Televisa: The Comeback of a Media Giant - How Mexico's Dominant TV Network Grabbed a Big Slice of the American Pie

Televisa, one of the leading Mexican media conglomerates, had big plans for expanding into the extremely promising Hispanic-American market. Lecturer in Comparative Management Lourdes Casanova offers an intriguing account of how a staggeringly inefficient organisation managed to transform itself almost completely in a matter of three years. Televisa has chosen diversity in programming choice as its entry strategy, but major challenges lie just ahead as it attempts to expand into several other markets simultaneously.

by Lourdes Casanova,Maria Gradillas
Last Updated: 23 Jul 2013

Hispanic Americans are now the biggest minority in the USA, at roughly 13% of the populace. The group is young and growing in both numbers and purchasing power, the latter having grown an amazing 165% since 1990. Moreover, the preservation of Hispanic language and culture seems to be of ever-growing importance to many American Latinos.

Lecturer in Comparative Management Lourdes Casanova recounts the remarkable history of Televisa, the dominant player in the Mexican market in TV content provision, magazine publishing and distribution, and a number of other interests. Televisa's recent experiences have been mirrored many times in major corporations throughout Latin America since the early 90s. Its 1992 decision to enter the US market meant that a radical restructuring with an eye to far greater efficiency was absolutely imperative. Televisa's founder, Emilio "El Tigre" Azcárraga Milmo, had been a paternal company president in classic Latin American style. The company was groaning under the weight of over 20,700 employees and more than 100 executives, and the bloated operation was also rapidly losing market share to domestic competitors.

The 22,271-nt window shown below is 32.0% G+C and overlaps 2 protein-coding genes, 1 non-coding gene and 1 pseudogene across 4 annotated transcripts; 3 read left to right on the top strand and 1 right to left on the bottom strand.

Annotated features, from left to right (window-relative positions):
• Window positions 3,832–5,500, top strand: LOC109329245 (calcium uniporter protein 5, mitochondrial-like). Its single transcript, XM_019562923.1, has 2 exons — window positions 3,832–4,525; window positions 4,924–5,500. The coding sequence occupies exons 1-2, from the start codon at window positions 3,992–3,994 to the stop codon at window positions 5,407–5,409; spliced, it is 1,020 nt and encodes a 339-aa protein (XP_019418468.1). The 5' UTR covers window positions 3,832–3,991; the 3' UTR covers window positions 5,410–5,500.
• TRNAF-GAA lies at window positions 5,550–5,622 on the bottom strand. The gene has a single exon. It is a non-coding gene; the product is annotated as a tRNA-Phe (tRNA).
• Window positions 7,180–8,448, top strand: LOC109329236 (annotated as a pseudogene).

Casanova offers an intriguing account of how a staggeringly inefficient organisation - one which also had ties with the national government that rendered objective news reporting practically impossible - managed to transform itself almost completely in a matter of three years. Improved efficiency and less biased programming were matched with revenue growth through leveraging its extensive library, and a big jump in advertising revenues. Today, the corporation's content remains its most valuable asset and a stalwart against its many rivals, particularly its highly popular "Telenovela" daytime soap operas, which have gained followings well beyond the region. But Televisa's higher-profile advantage is its access to the American Latino market via its Univision network.

Deciding that its most sensible strategy in penetrating the US market was through diversity, Univision offers channels tailored towards the young, sports fans, aficionados of Latin music, and Telenovela addicts. While Univision's current market dominance may remain strong, a major competitor, Telemundo, got a huge shot of strength when bought by the NBC network in 2001.

The author relates the many challenges that clearly lie ahead for Televisa in terms of growth potential, particularly through expansion in international markets, and how the company is attempting to address them. There are also concerns that Univision may become a victim of its own success to some degree, since it looks inevitable that it will eventually eclipse Televisa in size and scope.

Naturally, a number of other important strategic decisions have to be made quickly. Economic recovery from a series of setbacks has been uneven in Mexico, and advertising growth rates are sluggish. How can Televisa best invigorate these rates? What is the best way to continue its international expansion? How should it prepare for the massive challenge of digitalisation in the very near future?


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